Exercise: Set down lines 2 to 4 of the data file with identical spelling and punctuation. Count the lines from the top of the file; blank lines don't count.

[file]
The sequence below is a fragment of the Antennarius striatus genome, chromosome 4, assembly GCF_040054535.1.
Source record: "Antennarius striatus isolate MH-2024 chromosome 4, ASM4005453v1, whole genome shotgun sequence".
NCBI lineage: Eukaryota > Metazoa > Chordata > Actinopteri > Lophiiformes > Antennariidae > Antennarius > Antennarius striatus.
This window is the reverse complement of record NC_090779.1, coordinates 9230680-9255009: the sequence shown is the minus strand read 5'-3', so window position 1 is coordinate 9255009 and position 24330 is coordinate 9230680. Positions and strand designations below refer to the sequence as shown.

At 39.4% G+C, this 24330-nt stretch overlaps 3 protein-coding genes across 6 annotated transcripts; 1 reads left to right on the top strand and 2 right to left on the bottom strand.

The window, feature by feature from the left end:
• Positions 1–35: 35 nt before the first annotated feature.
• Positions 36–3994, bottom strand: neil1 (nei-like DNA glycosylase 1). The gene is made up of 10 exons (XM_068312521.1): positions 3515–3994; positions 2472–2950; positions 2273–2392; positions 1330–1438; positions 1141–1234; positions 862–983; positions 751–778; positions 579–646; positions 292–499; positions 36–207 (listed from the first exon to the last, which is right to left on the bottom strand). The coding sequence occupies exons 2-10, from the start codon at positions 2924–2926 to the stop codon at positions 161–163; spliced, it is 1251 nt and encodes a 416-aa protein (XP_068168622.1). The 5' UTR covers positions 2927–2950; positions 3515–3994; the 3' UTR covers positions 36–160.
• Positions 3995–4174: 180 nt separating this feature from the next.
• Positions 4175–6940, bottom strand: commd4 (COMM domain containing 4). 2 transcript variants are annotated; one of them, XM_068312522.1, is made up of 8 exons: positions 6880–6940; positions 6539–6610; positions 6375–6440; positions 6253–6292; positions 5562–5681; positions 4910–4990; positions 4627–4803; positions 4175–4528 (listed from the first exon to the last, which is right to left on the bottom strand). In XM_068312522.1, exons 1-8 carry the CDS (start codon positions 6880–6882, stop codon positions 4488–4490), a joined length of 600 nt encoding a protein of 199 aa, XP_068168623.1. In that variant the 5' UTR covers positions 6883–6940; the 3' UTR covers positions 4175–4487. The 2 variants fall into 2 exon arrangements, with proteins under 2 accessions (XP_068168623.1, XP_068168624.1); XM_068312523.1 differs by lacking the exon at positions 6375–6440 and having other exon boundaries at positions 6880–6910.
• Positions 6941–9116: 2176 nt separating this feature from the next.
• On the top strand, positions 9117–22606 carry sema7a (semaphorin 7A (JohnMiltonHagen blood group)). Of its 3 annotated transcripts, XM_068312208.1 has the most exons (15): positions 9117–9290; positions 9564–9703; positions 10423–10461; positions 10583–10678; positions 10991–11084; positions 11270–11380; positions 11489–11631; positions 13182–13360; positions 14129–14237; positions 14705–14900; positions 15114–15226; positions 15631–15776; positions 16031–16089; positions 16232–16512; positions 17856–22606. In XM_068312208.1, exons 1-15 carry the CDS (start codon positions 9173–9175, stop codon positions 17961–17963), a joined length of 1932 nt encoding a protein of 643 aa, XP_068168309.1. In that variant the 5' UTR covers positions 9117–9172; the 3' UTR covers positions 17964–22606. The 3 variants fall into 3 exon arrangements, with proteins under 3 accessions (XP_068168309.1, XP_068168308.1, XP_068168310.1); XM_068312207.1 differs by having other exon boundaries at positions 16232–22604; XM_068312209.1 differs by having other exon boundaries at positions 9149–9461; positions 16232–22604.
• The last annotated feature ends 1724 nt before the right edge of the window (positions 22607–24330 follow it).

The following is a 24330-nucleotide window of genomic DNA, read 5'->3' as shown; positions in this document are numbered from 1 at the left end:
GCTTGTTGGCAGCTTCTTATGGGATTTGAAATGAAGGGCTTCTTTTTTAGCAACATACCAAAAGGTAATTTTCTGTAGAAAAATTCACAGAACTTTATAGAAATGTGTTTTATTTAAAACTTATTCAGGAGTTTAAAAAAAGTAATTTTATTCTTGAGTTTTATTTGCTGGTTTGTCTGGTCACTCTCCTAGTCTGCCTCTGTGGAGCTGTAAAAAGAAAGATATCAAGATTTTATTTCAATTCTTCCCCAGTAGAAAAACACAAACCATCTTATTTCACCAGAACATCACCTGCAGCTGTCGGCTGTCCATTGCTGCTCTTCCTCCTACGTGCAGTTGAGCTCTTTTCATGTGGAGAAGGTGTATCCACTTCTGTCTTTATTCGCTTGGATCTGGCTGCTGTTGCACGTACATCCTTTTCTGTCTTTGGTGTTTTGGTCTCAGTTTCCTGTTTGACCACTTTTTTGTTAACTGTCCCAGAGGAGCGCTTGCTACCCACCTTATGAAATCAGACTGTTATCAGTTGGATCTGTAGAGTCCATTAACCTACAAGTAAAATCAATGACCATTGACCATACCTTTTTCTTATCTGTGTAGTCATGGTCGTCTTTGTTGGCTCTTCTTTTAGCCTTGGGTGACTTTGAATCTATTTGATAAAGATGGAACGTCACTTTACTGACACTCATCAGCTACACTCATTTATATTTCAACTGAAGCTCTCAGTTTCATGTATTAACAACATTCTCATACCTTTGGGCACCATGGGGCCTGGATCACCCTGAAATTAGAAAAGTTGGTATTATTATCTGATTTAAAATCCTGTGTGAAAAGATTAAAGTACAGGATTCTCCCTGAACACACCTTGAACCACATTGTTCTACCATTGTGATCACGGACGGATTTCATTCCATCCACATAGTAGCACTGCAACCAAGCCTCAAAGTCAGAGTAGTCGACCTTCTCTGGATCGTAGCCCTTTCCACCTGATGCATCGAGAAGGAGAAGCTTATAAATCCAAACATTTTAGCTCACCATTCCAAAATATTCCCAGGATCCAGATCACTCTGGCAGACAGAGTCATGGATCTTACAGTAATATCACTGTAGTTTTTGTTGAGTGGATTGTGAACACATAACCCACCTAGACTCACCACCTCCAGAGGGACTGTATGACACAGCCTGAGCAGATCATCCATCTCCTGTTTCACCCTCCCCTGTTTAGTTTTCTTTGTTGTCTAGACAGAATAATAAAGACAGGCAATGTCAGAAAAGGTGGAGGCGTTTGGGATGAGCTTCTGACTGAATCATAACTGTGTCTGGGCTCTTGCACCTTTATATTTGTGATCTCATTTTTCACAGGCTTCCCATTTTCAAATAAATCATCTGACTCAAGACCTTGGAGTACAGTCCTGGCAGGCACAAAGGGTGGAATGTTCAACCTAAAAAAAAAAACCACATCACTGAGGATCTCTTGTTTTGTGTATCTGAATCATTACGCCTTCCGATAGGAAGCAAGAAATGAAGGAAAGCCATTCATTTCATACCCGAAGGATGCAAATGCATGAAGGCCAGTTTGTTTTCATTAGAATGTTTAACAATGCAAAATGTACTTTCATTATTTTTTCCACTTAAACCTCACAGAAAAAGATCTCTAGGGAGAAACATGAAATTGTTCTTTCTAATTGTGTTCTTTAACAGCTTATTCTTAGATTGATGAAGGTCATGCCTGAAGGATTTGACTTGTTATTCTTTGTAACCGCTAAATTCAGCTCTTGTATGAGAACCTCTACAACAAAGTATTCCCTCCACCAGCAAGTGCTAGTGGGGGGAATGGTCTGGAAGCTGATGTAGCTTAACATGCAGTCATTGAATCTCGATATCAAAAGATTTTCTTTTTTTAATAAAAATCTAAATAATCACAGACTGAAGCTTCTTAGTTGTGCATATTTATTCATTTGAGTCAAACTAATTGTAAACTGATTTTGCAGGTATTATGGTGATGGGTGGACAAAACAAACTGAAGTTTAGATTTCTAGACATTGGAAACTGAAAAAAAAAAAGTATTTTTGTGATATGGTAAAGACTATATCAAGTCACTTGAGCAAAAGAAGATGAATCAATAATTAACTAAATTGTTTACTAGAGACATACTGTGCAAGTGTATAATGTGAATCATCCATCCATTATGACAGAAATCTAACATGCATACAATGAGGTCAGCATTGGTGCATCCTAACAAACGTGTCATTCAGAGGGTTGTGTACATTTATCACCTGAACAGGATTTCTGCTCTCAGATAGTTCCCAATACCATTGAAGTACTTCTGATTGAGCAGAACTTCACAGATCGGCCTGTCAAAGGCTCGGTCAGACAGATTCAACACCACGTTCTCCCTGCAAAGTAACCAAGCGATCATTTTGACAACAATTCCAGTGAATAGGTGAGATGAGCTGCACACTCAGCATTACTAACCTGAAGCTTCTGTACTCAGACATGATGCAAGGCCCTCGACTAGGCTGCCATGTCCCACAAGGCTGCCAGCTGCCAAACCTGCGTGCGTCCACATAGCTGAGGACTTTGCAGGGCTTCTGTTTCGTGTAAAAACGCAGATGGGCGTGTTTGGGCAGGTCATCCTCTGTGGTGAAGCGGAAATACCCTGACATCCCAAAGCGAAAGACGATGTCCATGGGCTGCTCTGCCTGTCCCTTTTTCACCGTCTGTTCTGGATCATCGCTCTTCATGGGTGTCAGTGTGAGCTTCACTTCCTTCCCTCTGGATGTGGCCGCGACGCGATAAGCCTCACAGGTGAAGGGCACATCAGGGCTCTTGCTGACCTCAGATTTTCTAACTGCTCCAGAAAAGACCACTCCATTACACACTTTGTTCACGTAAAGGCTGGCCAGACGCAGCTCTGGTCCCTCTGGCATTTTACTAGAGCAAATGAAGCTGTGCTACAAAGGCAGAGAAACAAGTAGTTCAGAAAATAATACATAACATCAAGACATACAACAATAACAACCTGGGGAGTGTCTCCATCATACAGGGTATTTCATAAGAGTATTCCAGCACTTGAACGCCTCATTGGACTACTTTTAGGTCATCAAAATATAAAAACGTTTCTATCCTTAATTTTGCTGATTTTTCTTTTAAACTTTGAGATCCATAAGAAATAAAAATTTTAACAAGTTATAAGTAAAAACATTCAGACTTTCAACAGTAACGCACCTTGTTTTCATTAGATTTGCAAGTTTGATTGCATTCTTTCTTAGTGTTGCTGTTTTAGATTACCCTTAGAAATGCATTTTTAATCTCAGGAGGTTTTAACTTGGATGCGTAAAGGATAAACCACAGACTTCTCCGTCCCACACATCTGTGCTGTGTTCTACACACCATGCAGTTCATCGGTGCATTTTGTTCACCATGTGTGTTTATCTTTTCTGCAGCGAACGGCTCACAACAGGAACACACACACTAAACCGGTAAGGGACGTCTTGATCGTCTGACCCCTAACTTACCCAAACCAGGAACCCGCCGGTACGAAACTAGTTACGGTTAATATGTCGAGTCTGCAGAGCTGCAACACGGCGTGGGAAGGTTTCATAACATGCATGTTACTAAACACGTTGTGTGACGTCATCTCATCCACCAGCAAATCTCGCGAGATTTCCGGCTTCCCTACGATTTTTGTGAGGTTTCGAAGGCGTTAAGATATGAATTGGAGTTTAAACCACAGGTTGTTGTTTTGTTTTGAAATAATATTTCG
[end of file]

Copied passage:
Source record: "Antennarius striatus isolate MH-2024 chromosome 4, ASM4005453v1, whole genome shotgun sequence".
NCBI lineage: Eukaryota > Metazoa > Chordata > Actinopteri > Lophiiformes > Antennariidae > Antennarius > Antennarius striatus.
This window is the reverse complement of record NC_090779.1, coordinates 9230680-9255009: the sequence shown is the minus strand read 5'-3', so window position 1 is coordinate 9255009 and position 24330 is coordinate 9230680. Positions and strand designations below refer to the sequence as shown.